CARRA was established at a critical time for pediatric rheumatology, which was clearly endangered as a specialty: In the late 1990s, fewer than six fellows graduated from pediatric rheumatology fellowships each year in the entire U.S., and almost half of U.S. medical schools did not have a pediatric rheumatologist on their faculty.1
Explore this issueDecember 2016
To foster academic career development, increase the workforce and facilitate widespread collaborative participation in research, all pediatric rheumatologists, regardless of their scientific or academic accomplishments, were invited to participate in the inaugural CARRA Annual Meeting in 2002. Engagement of early career investigators was emphasized as another crucial component for the future of academic pediatric rheumatology.
The Arthritis Foundation provided initial small infrastructure grants to CARRA that helped launch CARRA activities. Over the years, these grants have grown considerably, enabling the nascent network to extend its scope of activities and thrive. Support for the annual meeting, including participant travel costs, was made possible through meeting grants from the National Institute of Arthritis and Musculoskeletal and Skin Diseases (NIAMS), the American College of Rheumatology (ACR) and The Wasie Foundation, as well as corporate sponsors. Most of the funding for specific research studies and clinical trials came from NIAMS, the Arthritis Foundation, Lupus Foundation of America (LFA), Cure Juvenile Myositis (CureJM), the ACR and Friends of CARRA, with the Duke Clinical Research Institute (DCRI) functioning as the data coordinating center for the CARRA Registry and other clinical trials.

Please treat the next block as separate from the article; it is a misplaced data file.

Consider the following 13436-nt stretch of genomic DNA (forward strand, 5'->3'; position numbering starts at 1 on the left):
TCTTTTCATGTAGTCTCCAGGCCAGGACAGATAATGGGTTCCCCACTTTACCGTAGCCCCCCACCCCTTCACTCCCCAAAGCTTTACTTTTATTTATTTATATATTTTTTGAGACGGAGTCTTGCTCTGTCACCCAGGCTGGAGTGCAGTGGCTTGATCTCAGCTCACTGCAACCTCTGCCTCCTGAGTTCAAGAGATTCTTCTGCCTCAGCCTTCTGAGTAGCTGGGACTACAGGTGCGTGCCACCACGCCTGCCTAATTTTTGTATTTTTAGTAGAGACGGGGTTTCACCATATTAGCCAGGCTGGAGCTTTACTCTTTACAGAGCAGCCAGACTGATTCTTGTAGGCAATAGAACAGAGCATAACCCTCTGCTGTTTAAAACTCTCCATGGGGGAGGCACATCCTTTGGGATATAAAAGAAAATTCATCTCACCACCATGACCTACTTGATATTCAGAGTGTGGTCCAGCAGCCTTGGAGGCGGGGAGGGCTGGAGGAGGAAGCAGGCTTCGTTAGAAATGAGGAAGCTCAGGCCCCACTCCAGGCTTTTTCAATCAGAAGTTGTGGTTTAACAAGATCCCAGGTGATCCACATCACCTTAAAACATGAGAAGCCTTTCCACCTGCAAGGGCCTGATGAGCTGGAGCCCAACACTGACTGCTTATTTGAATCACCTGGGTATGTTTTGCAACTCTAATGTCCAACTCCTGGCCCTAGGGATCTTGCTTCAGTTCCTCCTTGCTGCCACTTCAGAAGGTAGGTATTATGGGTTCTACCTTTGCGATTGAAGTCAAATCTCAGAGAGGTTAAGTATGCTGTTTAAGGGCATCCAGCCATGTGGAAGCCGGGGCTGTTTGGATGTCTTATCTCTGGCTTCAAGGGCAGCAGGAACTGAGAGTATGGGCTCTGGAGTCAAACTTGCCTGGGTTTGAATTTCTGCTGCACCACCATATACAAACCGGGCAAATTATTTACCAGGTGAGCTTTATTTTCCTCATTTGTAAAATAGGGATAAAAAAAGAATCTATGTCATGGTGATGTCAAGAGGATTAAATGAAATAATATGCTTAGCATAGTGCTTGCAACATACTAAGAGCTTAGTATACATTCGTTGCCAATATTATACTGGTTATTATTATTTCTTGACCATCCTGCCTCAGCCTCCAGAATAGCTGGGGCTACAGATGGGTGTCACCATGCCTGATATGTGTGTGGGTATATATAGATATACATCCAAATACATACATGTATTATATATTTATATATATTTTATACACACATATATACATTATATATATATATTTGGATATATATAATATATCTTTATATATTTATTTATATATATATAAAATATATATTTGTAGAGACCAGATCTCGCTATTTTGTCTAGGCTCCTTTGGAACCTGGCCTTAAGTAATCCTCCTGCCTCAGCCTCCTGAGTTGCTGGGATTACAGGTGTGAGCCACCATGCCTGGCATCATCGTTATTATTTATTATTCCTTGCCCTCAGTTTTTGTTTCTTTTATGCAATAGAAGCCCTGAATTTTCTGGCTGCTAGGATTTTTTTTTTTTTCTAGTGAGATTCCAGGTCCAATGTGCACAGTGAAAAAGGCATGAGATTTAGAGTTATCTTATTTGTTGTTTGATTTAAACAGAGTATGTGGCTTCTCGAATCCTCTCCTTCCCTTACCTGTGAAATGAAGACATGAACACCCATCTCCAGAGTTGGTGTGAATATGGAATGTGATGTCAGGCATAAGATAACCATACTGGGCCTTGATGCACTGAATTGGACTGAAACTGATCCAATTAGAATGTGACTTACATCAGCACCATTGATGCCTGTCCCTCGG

The Growth Years: 2006–2012
Over the years, CARRA has grown to include more than 110 sites in the U.S. and Canada, and greater than 400 members (see Figure 1). In excess of 60 funded projects totaling over $60 million, including three major NIAMS-funded multicenter clinical trials, have been awarded to CARRA investigators since 2006 (see Figure 2).
The three NIH-funded clinical trials that have been successfully completed are: 1) the first multicenter randomized controlled trial in pediatric lupus—the Atherosclerosis Prevention in Pediatric Lupus Erythematosus (N01-AR-2-2265, APPLE) trial, which tested the efficacy of atorvastatin in preventing premature carotid intimal medial thickening in children with SLE;2 2) the Trial of Early Aggressive Therapy in polyarticular JIA (R01-AR049762, TREAT-JIA), a randomized controlled trial comparing treatment with methotrexate vs. methotrexate/steroids/etanercept;3 and 3) the Randomized Placebo Phase Trial of Rilonacept in systemic JIA (N01 AR 700015, RAPPORT).4